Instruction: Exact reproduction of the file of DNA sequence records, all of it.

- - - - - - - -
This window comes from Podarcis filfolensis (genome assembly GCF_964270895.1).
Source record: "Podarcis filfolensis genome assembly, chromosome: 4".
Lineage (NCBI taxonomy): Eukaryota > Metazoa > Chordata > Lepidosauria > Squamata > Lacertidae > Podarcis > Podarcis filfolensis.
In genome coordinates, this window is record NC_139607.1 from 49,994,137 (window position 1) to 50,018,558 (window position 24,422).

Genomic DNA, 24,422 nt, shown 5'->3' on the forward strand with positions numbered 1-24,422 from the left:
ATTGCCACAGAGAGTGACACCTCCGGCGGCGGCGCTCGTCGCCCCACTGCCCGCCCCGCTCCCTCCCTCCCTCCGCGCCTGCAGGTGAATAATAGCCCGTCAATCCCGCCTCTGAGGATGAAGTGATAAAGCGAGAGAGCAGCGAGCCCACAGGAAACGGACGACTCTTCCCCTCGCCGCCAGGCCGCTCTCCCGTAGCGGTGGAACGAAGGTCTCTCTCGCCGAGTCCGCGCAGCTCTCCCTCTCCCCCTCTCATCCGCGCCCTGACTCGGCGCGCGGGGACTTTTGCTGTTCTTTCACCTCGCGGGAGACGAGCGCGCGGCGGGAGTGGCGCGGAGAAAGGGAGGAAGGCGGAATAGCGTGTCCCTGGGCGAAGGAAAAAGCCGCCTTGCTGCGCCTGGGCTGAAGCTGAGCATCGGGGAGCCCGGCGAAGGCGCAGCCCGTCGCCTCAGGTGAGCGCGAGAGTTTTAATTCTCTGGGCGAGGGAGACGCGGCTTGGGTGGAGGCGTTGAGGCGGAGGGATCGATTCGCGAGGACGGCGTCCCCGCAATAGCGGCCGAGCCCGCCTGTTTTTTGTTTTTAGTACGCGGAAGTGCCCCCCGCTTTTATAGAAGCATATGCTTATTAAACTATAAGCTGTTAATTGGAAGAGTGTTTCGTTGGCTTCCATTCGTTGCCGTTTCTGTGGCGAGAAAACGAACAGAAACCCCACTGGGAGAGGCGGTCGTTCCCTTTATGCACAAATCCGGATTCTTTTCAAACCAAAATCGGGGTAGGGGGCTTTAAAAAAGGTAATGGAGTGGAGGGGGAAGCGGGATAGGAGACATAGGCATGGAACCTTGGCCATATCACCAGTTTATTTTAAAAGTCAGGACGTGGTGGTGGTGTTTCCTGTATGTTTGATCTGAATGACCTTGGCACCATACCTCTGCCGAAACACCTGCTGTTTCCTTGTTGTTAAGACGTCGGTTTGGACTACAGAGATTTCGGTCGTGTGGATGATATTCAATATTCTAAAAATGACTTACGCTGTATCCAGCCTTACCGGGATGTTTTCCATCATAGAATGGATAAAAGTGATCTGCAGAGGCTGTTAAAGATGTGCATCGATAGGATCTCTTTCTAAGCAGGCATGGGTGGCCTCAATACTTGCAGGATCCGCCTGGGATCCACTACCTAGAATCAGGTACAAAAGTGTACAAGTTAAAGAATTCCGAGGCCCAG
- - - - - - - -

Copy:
This window comes from Podarcis filfolensis (genome assembly GCF_964270895.1).
Source record: "Podarcis filfolensis genome assembly, chromosome: 4".
Lineage (NCBI taxonomy): Eukaryota > Metazoa > Chordata > Lepidosauria > Squamata > Lacertidae > Podarcis > Podarcis filfolensis.
In genome coordinates, this window is record NC_139607.1 from 49,994,137 (window position 1) to 50,018,558 (window position 24,422).

Genomic DNA, 24,422 nt, shown 5'->3' on the forward strand with positions numbered 1-24,422 from the left:
ATTGCCACAGAGAGTGACACCTCCGGCGGCGGCGCTCGTCGCCCCACTGCCCGCCCCGCTCCCTCCCTCCCTCCGCGCCTGCAGGTGAATAATAGCCCGTCAATCCCGCCTCTGAGGATGAAGTGATAAAGCGAGAGAGCAGCGAGCCCACAGGAAACGGACGACTCTTCCCCTCGCCGCCAGGCCGCTCTCCCGTAGCGGTGGAACGAAGGTCTCTCTCGCCGAGTCCGCGCAGCTCTCCCTCTCCCCCTCTCATCCGCGCCCTGACTCGGCGCGCGGGGACTTTTGCTGTTCTTTCACCTCGCGGGAGACGAGCGCGCGGCGGGAGTGGCGCGGAGAAAGGGAGGAAGGCGGAATAGCGTGTCCCTGGGCGAAGGAAAAAGCCGCCTTGCTGCGCCTGGGCTGAAGCTGAGCATCGGGGAGCCCGGCGAAGGCGCAGCCCGTCGCCTCAGGTGAGCGCGAGAGTTTTAATTCTCTGGGCGAGGGAGACGCGGCTTGGGTGGAGGCGTTGAGGCGGAGGGATCGATTCGCGAGGACGGCGTCCCCGCAATAGCGGCCGAGCCCGCCTGTTTTTTGTTTTTAGTACGCGGAAGTGCCCCCCGCTTTTATAGAAGCATATGCTTATTAAACTATAAGCTGTTAATTGGAAGAGTGTTTCGTTGGCTTCCATTCGTTGCCGTTTCTGTGGCGAGAAAACGAACAGAAACCCCACTGGGAGAGGCGGTCGTTCCCTTTATGCACAAATCCGGATTCTTTTCAAACCAAAATCGGGGTAGGGGGCTTTAAAAAAGGTAATGGAGTGGAGGGGGAAGCGGGATAGGAGACATAGGCATGGAACCTTGGCCATATCACCAGTTTATTTTAAAAGTCAGGACGTGGTGGTGGTGTTTCCTGTATGTTTGATCTGAATGACCTTGGCACCATACCTCTGCCGAAACACCTGCTGTTTCCTTGTTGTTAAGACGTCGGTTTGGACTACAGAGATTTCGGTCGTGTGGATGATATTCAATATTCTAAAAATGACTTACGCTGTATCCAGCCTTACCGGGATGTTTTCCATCATAGAATGGATAAAAGTGATCTGCAGAGGCTGTTAAAGATGTGCATCGATAGGATCTCTTTCTAAGCAGGCATGGGTGGCCTCAATACTTGCAGGATCCGCCTGGGATCCACTACCTAGAATCAGGTACAAAAGTGTACAAGTTAAAGAATTCCGAGGCCCAG